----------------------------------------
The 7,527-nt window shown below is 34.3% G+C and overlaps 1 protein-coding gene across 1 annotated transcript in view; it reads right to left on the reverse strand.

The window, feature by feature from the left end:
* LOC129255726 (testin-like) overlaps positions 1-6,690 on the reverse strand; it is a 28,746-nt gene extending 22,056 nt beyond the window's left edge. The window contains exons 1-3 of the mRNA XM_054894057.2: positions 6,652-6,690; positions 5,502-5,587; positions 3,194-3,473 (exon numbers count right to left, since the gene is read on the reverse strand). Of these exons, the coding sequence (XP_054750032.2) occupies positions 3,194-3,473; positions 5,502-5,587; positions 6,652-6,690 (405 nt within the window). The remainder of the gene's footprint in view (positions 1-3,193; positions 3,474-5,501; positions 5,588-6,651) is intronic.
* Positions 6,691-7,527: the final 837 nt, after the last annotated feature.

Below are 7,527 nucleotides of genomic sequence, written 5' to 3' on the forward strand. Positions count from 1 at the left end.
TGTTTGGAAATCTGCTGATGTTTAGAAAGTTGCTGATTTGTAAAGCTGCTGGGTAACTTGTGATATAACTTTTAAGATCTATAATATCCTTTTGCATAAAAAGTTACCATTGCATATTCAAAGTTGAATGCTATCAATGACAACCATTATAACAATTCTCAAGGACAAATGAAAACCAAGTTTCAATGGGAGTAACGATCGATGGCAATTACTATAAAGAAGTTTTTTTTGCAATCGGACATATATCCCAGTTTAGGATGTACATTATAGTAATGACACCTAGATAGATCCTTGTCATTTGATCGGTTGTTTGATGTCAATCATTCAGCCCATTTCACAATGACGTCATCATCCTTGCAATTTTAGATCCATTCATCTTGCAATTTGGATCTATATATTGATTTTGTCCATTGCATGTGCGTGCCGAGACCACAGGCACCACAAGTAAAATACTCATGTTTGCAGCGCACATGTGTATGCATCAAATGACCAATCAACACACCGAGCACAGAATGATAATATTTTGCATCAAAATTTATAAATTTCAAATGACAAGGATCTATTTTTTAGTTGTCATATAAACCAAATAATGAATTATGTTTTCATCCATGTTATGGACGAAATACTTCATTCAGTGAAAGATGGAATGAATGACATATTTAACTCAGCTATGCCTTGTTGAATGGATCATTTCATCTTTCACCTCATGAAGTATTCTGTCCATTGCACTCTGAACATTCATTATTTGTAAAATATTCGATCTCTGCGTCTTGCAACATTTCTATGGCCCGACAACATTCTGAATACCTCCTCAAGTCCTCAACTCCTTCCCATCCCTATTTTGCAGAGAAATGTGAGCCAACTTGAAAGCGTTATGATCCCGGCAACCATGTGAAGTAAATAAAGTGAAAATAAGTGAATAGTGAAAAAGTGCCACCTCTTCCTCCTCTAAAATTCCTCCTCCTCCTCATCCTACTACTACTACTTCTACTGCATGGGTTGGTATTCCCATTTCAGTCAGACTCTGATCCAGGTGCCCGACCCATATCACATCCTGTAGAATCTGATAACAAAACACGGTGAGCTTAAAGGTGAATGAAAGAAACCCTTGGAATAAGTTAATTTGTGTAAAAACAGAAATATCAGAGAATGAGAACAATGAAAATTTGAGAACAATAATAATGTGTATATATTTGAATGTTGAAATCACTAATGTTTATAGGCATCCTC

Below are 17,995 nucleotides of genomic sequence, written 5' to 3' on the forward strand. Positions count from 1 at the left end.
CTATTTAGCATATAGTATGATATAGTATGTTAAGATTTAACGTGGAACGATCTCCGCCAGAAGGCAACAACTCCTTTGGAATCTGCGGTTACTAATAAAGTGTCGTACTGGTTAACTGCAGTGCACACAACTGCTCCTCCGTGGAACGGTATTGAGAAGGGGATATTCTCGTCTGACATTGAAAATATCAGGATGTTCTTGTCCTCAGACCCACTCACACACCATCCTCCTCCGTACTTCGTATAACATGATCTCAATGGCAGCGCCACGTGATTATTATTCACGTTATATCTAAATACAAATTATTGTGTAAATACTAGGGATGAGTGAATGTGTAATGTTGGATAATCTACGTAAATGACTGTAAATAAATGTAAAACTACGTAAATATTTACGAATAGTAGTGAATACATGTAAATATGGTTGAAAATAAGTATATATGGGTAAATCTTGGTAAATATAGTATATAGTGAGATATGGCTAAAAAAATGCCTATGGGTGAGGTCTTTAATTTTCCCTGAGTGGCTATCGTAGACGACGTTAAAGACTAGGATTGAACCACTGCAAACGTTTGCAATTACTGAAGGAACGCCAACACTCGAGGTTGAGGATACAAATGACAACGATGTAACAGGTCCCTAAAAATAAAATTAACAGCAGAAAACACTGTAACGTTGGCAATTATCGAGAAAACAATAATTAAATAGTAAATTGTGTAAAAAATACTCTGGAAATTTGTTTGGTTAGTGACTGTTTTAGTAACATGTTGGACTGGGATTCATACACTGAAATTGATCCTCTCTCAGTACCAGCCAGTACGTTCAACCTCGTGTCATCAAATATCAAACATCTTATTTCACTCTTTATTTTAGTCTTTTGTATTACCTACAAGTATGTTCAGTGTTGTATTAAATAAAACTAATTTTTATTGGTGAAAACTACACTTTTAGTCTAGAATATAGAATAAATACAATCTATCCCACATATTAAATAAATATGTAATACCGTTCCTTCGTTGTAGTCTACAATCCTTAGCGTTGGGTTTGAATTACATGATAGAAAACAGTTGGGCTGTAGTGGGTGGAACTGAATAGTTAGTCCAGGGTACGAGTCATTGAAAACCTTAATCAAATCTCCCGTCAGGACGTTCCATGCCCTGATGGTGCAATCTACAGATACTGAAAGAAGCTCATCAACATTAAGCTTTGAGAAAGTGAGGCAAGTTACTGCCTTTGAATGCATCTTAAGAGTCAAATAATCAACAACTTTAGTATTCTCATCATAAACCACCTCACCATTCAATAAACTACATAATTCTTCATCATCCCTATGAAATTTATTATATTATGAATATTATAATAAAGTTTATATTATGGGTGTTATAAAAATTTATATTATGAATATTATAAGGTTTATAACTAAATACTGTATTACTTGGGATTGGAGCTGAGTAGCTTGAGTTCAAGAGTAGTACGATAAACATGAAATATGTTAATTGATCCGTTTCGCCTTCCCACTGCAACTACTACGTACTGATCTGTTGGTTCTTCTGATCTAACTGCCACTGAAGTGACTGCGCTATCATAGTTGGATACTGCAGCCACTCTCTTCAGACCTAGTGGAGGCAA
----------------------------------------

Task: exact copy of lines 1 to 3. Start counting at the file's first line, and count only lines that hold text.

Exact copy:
The 7,527-nt window shown below is 34.3% G+C and overlaps 1 protein-coding gene across 1 annotated transcript in view; it reads right to left on the reverse strand.

The window, feature by feature from the left end:
* LOC129255726 (testin-like) overlaps positions 1-6,690 on the reverse strand; it is a 28,746-nt gene extending 22,056 nt beyond the window's left edge. The window contains exons 1-3 of the mRNA XM_054894057.2: positions 6,652-6,690; positions 5,502-5,587; positions 3,194-3,473 (exon numbers count right to left, since the gene is read on the reverse strand). Of these exons, the coding sequence (XP_054750032.2) occupies positions 3,194-3,473; positions 5,502-5,587; positions 6,652-6,690 (405 nt within the window). The remainder of the gene's footprint in view (positions 1-3,193; positions 3,474-5,501; positions 5,588-6,651) is intronic.